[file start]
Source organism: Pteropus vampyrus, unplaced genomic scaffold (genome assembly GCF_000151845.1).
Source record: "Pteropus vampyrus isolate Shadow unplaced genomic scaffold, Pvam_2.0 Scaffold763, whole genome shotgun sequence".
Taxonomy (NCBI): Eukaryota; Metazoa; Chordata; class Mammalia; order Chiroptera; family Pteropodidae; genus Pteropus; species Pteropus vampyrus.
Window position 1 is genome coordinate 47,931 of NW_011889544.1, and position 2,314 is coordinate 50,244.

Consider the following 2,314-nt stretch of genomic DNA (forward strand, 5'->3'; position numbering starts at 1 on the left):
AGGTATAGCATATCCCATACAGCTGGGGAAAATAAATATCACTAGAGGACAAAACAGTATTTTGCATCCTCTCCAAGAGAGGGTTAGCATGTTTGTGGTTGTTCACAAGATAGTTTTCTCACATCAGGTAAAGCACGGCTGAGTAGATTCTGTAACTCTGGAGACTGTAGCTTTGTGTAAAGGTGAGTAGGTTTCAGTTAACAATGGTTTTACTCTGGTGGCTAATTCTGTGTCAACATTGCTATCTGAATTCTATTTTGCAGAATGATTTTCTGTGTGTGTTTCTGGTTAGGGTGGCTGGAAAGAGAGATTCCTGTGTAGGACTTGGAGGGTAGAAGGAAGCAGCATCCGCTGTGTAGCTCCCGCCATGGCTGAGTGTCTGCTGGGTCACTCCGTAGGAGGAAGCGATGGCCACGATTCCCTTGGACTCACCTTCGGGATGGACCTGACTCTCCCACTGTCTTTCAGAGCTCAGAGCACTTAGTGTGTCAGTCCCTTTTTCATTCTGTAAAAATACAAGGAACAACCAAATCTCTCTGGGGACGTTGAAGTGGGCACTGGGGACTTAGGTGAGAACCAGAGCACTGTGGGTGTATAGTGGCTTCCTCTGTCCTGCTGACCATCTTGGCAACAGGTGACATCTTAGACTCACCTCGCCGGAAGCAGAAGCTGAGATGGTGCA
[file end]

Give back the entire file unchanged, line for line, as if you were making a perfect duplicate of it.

Source organism: Pteropus vampyrus, unplaced genomic scaffold (genome assembly GCF_000151845.1).
Source record: "Pteropus vampyrus isolate Shadow unplaced genomic scaffold, Pvam_2.0 Scaffold763, whole genome shotgun sequence".
Taxonomy (NCBI): Eukaryota; Metazoa; Chordata; class Mammalia; order Chiroptera; family Pteropodidae; genus Pteropus; species Pteropus vampyrus.
Window position 1 is genome coordinate 47,931 of NW_011889544.1, and position 2,314 is coordinate 50,244.

Consider the following 2,314-nt stretch of genomic DNA (forward strand, 5'->3'; position numbering starts at 1 on the left):
AGGTATAGCATATCCCATACAGCTGGGGAAAATAAATATCACTAGAGGACAAAACAGTATTTTGCATCCTCTCCAAGAGAGGGTTAGCATGTTTGTGGTTGTTCACAAGATAGTTTTCTCACATCAGGTAAAGCACGGCTGAGTAGATTCTGTAACTCTGGAGACTGTAGCTTTGTGTAAAGGTGAGTAGGTTTCAGTTAACAATGGTTTTACTCTGGTGGCTAATTCTGTGTCAACATTGCTATCTGAATTCTATTTTGCAGAATGATTTTCTGTGTGTGTTTCTGGTTAGGGTGGCTGGAAAGAGAGATTCCTGTGTAGGACTTGGAGGGTAGAAGGAAGCAGCATCCGCTGTGTAGCTCCCGCCATGGCTGAGTGTCTGCTGGGTCACTCCGTAGGAGGAAGCGATGGCCACGATTCCCTTGGACTCACCTTCGGGATGGACCTGACTCTCCCACTGTCTTTCAGAGCTCAGAGCACTTAGTGTGTCAGTCCCTTTTTCATTCTGTAAAAATACAAGGAACAACCAAATCTCTCTGGGGACGTTGAAGTGGGCACTGGGGACTTAGGTGAGAACCAGAGCACTGTGGGTGTATAGTGGCTTCCTCTGTCCTGCTGACCATCTTGGCAACAGGTGACATCTTAGACTCACCTCGCCGGAAGCAGAAGCTGAGATGGTGCA